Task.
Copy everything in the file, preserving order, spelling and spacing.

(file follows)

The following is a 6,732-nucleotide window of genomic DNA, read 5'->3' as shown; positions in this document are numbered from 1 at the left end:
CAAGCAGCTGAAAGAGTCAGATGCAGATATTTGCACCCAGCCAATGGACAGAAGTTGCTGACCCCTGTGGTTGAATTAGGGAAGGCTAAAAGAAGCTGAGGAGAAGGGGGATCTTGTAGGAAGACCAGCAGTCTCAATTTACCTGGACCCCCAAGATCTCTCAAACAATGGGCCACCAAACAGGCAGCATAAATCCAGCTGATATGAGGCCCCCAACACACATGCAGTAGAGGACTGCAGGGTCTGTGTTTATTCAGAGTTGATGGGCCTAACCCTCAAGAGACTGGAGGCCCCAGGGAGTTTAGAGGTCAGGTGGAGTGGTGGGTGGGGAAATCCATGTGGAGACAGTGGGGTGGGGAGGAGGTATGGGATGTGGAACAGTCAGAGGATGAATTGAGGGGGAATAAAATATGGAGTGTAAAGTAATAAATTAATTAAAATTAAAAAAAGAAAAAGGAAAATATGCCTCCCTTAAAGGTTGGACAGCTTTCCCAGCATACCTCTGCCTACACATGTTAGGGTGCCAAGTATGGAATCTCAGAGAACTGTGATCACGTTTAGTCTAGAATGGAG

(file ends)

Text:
The following is a 6,732-nucleotide window of genomic DNA, read 5'->3' as shown; positions in this document are numbered from 1 at the left end:
CAAGCAGCTGAAAGAGTCAGATGCAGATATTTGCACCCAGCCAATGGACAGAAGTTGCTGACCCCTGTGGTTGAATTAGGGAAGGCTAAAAGAAGCTGAGGAGAAGGGGGATCTTGTAGGAAGACCAGCAGTCTCAATTTACCTGGACCCCCAAGATCTCTCAAACAATGGGCCACCAAACAGGCAGCATAAATCCAGCTGATATGAGGCCCCCAACACACATGCAGTAGAGGACTGCAGGGTCTGTGTTTATTCAGAGTTGATGGGCCTAACCCTCAAGAGACTGGAGGCCCCAGGGAGTTTAGAGGTCAGGTGGAGTGGTGGGTGGGGAAATCCATGTGGAGACAGTGGGGTGGGGAGGAGGTATGGGATGTGGAACAGTCAGAGGATGAATTGAGGGGGAATAAAATATGGAGTGTAAAGTAATAAATTAATTAAAATTAAAAAAAGAAAAAGGAAAATATGCCTCCCTTAAAGGTTGGACAGCTTTCCCAGCATACCTCTGCCTACACATGTTAGGGTGCCAAGTATGGAATCTCAGAGAACTGTGATCACGTTTAGTCTAGAATGGAG